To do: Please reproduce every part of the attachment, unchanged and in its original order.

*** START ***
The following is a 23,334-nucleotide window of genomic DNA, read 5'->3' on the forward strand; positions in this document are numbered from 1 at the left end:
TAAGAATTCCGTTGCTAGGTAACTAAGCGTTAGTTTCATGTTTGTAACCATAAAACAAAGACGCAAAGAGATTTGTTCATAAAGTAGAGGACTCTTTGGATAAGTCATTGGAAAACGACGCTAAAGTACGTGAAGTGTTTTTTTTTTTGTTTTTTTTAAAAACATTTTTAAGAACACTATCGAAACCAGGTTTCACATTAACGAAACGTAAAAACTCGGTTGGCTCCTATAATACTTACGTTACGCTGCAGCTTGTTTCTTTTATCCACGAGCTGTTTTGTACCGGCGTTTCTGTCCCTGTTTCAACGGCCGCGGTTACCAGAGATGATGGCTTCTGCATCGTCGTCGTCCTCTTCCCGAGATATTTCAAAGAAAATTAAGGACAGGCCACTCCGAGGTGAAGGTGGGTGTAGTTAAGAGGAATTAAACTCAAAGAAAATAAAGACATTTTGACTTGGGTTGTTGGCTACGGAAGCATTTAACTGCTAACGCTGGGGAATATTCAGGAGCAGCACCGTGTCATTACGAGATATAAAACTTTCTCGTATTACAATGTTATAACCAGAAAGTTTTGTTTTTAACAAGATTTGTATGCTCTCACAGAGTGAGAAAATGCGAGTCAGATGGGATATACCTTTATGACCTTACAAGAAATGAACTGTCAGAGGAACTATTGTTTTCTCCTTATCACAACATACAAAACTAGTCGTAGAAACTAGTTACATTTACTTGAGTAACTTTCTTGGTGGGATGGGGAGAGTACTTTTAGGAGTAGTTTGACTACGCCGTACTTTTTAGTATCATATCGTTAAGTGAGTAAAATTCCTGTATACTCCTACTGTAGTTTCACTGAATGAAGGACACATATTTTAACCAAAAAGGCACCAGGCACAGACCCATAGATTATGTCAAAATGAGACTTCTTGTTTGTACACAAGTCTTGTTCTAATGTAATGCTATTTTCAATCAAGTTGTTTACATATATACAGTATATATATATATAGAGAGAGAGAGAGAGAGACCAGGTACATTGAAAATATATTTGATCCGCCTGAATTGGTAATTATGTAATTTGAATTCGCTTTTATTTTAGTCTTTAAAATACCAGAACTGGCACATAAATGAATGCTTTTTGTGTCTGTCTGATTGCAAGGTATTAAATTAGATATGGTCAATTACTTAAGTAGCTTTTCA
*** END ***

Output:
The following is a 23,334-nucleotide window of genomic DNA, read 5'->3' on the forward strand; positions in this document are numbered from 1 at the left end:
TAAGAATTCCGTTGCTAGGTAACTAAGCGTTAGTTTCATGTTTGTAACCATAAAACAAAGACGCAAAGAGATTTGTTCATAAAGTAGAGGACTCTTTGGATAAGTCATTGGAAAACGACGCTAAAGTACGTGAAGTGTTTTTTTTTTTGTTTTTTTTAAAAACATTTTTAAGAACACTATCGAAACCAGGTTTCACATTAACGAAACGTAAAAACTCGGTTGGCTCCTATAATACTTACGTTACGCTGCAGCTTGTTTCTTTTATCCACGAGCTGTTTTGTACCGGCGTTTCTGTCCCTGTTTCAACGGCCGCGGTTACCAGAGATGATGGCTTCTGCATCGTCGTCGTCCTCTTCCCGAGATATTTCAAAGAAAATTAAGGACAGGCCACTCCGAGGTGAAGGTGGGTGTAGTTAAGAGGAATTAAACTCAAAGAAAATAAAGACATTTTGACTTGGGTTGTTGGCTACGGAAGCATTTAACTGCTAACGCTGGGGAATATTCAGGAGCAGCACCGTGTCATTACGAGATATAAAACTTTCTCGTATTACAATGTTATAACCAGAAAGTTTTGTTTTTAACAAGATTTGTATGCTCTCACAGAGTGAGAAAATGCGAGTCAGATGGGATATACCTTTATGACCTTACAAGAAATGAACTGTCAGAGGAACTATTGTTTTCTCCTTATCACAACATACAAAACTAGTCGTAGAAACTAGTTACATTTACTTGAGTAACTTTCTTGGTGGGATGGGGAGAGTACTTTTAGGAGTAGTTTGACTACGCCGTACTTTTTAGTATCATATCGTTAAGTGAGTAAAATTCCTGTATACTCCTACTGTAGTTTCACTGAATGAAGGACACATATTTTAACCAAAAAGGCACCAGGCACAGACCCATAGATTATGTCAAAATGAGACTTCTTGTTTGTACACAAGTCTTGTTCTAATGTAATGCTATTTTCAATCAAGTTGTTTACATATATACAGTATATATATATATAGAGAGAGAGAGAGAGAGACCAGGTACATTGAAAATATATTTGATCCGCCTGAATTGGTAATTATGTAATTTGAATTCGCTTTTATTTTAGTCTTTAAAATACCAGAACTGGCACATAAATGAATGCTTTTTGTGTCTGTCTGATTGCAAGGTATTAAATTAGATATGGTCAATTACTTAAGTAGCTTTTCA